Take the 2-minute tour ×
Mathematics Stack Exchange is a question and answer site for people studying math at any level and professionals in related fields. It's 100% free, no registration required.

My question is

Let $A$ be a finitely generated abelian group. The structure theorem says that $A$ is isomorphic to $F \times T$, where $F$ is isomorphic $\mathbb Z^m$, some $m \geq 0$, and $T $ is isomorphic to $\mathbb Z^{n_1} \times\dots\times \mathbb Z^{n_k}$ , $n_i \geq 2$. Show that $\operatorname{Hom}(A,\mathbb Z)$ is a free abelian group.

I'm having a problem of understanding exactly what a free abelian group is and how I'm suppose to show that it is a free abelian group.

share|improve this question
    
So your book/class doesn't define "free abelian group?" –  Thomas Andrews Dec 11 '13 at 23:51
    
A free abelian group is a group that is isomorphic to $\mathbb{Z}^n$ for some $n \in \mathbb{N}$. Remember also that $Hom(\cdot,\mathbb{Z})$ preserves finite products(in this case is $\mathbb{Z}$ but any other abelian group also works). –  sjvega Dec 11 '13 at 23:52
    
@ThomasAndrews No, not that I could find. I know that free abelian group and free Z-module mean the same thing. –  Lynn Dec 11 '13 at 23:55

2 Answers 2

Abelian group is free if its of the form $\bigoplus_I \mathbb Z$. If $I$ is finite then $\bigoplus_I \mathbb Z\cong \mathbb Z^{|I|}$. If $A$ is finitely generated abelian group then by structural theorem $A\cong \mathbb Z^n\times T$ where $T$ is torsion group. We have $$Hom(A,\mathbb Z)\cong Hom(\mathbb Z^n\times T,\mathbb Z)=Hom(\mathbb Z,\mathbb Z)^n\times Hom(T,\mathbb Z)$$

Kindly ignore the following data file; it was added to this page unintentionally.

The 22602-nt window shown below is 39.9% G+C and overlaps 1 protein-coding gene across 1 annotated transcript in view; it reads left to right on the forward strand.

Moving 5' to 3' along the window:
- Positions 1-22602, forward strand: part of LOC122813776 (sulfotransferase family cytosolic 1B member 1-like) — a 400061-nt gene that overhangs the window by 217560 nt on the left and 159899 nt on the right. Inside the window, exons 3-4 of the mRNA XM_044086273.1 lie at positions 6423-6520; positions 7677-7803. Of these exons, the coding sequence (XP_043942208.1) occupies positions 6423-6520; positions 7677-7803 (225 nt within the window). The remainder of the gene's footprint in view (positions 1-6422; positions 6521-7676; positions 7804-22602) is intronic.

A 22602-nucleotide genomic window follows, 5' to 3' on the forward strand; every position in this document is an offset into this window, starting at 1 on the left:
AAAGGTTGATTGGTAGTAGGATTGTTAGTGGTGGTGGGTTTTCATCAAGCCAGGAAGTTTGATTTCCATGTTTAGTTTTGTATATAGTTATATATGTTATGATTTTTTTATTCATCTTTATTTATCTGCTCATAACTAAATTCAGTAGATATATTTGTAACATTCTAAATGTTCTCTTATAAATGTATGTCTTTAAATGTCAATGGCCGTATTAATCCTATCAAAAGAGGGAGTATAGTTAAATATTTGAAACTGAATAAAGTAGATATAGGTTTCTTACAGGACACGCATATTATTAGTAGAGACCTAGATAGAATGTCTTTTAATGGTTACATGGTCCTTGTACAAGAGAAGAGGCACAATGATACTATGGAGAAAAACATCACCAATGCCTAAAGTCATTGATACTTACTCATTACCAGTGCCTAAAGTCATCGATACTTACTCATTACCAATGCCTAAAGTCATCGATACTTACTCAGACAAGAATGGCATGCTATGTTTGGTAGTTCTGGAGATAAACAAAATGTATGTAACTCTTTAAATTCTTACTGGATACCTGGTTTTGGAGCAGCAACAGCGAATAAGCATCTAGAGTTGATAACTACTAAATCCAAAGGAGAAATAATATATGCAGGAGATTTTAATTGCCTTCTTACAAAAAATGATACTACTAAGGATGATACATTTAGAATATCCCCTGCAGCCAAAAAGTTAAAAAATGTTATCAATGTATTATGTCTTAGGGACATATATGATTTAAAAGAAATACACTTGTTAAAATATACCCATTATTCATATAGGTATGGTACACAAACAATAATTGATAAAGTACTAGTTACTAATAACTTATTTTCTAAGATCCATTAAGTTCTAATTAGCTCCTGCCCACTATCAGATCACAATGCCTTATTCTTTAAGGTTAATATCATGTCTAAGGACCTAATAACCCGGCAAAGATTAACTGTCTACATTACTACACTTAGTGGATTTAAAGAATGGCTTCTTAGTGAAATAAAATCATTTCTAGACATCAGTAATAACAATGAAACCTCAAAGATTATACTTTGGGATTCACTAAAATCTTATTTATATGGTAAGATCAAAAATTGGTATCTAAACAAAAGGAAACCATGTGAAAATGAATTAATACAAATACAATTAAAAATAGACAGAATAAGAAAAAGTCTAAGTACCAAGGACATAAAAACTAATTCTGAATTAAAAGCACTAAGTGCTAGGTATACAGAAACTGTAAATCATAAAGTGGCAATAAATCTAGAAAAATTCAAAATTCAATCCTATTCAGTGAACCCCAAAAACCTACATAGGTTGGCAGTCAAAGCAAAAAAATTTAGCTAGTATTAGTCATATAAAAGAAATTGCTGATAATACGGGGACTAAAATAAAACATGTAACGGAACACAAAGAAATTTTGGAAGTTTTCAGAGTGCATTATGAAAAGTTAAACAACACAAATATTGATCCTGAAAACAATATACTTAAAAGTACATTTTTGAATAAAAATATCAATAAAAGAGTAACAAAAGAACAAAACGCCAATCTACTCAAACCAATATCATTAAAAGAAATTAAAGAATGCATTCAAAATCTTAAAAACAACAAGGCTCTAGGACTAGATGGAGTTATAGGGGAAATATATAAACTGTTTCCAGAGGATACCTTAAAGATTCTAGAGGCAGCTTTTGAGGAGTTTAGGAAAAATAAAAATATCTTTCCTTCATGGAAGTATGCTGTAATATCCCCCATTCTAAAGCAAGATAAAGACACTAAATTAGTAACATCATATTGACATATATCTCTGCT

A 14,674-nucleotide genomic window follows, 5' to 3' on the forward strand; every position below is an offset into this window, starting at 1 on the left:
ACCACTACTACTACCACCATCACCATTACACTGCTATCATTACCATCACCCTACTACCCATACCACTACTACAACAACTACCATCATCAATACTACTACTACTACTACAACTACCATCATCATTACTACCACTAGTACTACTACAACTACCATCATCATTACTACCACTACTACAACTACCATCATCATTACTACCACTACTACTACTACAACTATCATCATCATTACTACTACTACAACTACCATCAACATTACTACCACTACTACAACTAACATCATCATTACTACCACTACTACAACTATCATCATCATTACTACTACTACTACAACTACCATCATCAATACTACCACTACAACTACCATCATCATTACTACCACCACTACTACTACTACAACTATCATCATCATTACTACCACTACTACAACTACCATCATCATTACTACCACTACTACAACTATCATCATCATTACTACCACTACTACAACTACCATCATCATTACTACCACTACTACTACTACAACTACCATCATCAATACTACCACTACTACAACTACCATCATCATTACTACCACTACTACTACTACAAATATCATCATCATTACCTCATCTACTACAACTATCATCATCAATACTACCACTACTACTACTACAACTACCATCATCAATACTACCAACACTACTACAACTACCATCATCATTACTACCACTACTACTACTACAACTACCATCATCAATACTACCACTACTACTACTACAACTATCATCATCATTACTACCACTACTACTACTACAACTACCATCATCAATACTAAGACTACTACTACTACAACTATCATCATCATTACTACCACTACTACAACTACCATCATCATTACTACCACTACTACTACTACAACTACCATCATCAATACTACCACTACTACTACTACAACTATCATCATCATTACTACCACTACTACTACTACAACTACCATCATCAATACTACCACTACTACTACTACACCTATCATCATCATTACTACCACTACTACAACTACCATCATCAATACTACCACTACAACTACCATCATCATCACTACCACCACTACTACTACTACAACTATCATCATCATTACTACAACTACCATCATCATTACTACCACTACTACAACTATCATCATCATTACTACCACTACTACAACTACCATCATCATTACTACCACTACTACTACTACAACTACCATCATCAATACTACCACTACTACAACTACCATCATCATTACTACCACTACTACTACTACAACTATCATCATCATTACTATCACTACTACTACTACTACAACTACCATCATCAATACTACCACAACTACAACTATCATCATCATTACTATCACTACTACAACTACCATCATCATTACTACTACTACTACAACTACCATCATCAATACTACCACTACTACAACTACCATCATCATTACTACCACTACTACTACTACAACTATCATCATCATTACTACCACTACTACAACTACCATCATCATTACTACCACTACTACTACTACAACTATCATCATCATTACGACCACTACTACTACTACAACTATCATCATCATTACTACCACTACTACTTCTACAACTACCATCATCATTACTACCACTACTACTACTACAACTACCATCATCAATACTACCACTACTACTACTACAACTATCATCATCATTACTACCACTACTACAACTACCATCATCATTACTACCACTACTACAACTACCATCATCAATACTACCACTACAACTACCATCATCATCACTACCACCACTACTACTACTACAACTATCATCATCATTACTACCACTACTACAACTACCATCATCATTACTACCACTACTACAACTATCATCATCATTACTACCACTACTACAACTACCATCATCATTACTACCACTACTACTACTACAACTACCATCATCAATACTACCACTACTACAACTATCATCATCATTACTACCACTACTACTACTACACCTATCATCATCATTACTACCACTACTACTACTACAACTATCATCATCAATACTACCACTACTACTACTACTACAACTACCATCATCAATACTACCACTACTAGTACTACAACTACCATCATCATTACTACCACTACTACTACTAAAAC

$Hom(T,\mathbb Z)=0$ because $T$ is torsion and $Hom(\mathbb Z,\mathbb Z)=\mathbb Z$. This means that $Hom(A,\mathbb Z)=\mathbb Z^n$.

share|improve this answer

From an epimorphism $\mathbb{Z}^n\to A$ we get the induced monomorphism $$ \operatorname{Hom}(A,\mathbb{Z})\to\operatorname{Hom}(\mathbb{Z}^n,\mathbb{Z}) $$ and $\operatorname{Hom}(\mathbb{Z}^n,\mathbb{Z})\cong\mathbb{Z}^n$. Every subgroup of a free abelian group is free.

share|improve this answer

Your Answer

 
discard

By posting your answer, you agree to the privacy policy and terms of service.

Not the answer you're looking for? Browse other questions tagged or ask your own question.